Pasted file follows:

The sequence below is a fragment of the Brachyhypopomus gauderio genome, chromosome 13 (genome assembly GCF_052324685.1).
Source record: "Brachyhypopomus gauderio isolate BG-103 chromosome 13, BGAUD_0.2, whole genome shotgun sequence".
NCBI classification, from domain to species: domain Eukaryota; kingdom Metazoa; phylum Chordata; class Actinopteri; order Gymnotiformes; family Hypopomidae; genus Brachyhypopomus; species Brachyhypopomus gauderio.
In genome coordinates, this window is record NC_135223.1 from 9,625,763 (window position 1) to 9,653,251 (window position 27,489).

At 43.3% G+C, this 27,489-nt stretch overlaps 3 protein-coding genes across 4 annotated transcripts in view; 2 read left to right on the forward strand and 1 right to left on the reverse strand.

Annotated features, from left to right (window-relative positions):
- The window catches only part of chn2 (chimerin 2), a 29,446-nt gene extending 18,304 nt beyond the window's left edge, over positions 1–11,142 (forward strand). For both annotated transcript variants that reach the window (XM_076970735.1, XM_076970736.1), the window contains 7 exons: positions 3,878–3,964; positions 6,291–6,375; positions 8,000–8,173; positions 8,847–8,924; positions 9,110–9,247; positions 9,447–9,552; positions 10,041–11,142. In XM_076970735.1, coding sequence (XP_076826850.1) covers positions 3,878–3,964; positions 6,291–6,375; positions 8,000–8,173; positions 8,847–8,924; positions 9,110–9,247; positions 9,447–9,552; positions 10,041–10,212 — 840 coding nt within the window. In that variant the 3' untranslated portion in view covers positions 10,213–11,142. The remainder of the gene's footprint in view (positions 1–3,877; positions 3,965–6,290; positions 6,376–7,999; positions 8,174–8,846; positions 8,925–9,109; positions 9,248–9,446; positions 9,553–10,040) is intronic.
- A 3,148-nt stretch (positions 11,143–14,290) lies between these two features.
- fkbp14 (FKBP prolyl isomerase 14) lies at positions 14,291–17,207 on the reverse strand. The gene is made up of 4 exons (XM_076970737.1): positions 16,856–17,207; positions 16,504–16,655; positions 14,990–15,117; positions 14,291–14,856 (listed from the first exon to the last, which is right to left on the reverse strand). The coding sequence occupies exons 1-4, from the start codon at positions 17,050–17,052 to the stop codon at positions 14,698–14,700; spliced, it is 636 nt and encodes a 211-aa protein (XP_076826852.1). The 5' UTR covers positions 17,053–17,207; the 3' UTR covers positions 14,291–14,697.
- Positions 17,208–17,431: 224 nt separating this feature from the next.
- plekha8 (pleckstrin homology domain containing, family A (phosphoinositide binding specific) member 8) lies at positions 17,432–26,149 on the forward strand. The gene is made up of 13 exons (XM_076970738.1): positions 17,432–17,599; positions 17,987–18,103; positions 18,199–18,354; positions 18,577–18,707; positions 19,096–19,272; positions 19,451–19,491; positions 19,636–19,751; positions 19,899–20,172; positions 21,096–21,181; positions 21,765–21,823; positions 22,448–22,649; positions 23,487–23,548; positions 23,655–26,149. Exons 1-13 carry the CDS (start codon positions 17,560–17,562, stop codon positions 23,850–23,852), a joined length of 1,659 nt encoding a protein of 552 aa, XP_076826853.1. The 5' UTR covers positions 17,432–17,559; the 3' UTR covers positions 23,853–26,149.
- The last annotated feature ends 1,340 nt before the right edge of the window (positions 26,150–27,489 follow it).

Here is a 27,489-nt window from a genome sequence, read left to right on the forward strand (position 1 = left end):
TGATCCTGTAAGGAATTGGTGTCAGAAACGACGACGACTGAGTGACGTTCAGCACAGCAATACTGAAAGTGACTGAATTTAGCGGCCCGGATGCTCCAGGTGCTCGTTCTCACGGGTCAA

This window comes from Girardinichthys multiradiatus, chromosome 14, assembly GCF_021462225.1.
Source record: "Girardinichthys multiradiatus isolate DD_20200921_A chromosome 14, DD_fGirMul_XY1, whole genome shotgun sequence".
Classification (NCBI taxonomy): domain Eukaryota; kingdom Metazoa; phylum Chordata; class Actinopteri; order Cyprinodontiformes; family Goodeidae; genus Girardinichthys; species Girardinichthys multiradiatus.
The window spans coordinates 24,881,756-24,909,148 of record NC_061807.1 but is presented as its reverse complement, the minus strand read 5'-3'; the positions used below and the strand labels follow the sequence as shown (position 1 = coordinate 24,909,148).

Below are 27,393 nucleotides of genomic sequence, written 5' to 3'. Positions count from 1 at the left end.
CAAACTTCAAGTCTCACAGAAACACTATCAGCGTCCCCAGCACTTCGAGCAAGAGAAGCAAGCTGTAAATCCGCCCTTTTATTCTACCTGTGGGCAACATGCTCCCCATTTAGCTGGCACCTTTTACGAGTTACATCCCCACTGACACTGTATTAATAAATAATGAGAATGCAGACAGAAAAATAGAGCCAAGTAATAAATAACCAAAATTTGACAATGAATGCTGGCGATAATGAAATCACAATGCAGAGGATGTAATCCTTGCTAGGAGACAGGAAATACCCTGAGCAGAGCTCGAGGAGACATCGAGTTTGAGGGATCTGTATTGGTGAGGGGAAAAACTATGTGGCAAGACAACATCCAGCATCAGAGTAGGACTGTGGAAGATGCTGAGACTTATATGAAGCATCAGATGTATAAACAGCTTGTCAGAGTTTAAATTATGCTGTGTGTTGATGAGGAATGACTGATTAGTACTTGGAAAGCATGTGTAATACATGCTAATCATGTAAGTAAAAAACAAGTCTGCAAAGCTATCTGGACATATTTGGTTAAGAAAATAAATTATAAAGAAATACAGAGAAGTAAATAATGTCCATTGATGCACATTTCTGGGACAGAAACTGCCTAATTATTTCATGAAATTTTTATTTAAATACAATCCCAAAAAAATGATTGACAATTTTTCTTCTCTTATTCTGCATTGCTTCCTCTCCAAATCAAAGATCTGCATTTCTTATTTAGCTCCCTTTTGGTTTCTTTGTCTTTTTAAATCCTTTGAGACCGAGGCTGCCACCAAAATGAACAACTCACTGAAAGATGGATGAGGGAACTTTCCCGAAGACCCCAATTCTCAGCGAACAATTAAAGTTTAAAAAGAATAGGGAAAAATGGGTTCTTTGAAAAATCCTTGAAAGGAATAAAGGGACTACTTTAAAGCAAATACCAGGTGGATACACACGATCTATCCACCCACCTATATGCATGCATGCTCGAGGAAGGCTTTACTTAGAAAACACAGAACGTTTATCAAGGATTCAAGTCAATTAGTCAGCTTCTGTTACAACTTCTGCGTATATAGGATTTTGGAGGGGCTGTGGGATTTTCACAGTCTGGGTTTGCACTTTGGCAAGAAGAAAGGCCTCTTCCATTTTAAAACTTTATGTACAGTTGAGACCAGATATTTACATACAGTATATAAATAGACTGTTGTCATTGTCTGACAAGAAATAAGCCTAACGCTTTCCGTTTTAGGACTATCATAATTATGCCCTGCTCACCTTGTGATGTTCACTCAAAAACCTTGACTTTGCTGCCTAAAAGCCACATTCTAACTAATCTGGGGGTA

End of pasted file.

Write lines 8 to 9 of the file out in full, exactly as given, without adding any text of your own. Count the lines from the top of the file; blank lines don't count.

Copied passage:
- A 3,148-nt stretch (positions 11,143–14,290) lies between these two features.
- fkbp14 (FKBP prolyl isomerase 14) lies at positions 14,291–17,207 on the reverse strand. The gene is made up of 4 exons (XM_076970737.1): positions 16,856–17,207; positions 16,504–16,655; positions 14,990–15,117; positions 14,291–14,856 (listed from the first exon to the last, which is right to left on the reverse strand). The coding sequence occupies exons 1-4, from the start codon at positions 17,050–17,052 to the stop codon at positions 14,698–14,700; spliced, it is 636 nt and encodes a 211-aa protein (XP_076826852.1). The 5' UTR covers positions 17,053–17,207; the 3' UTR covers positions 14,291–14,697.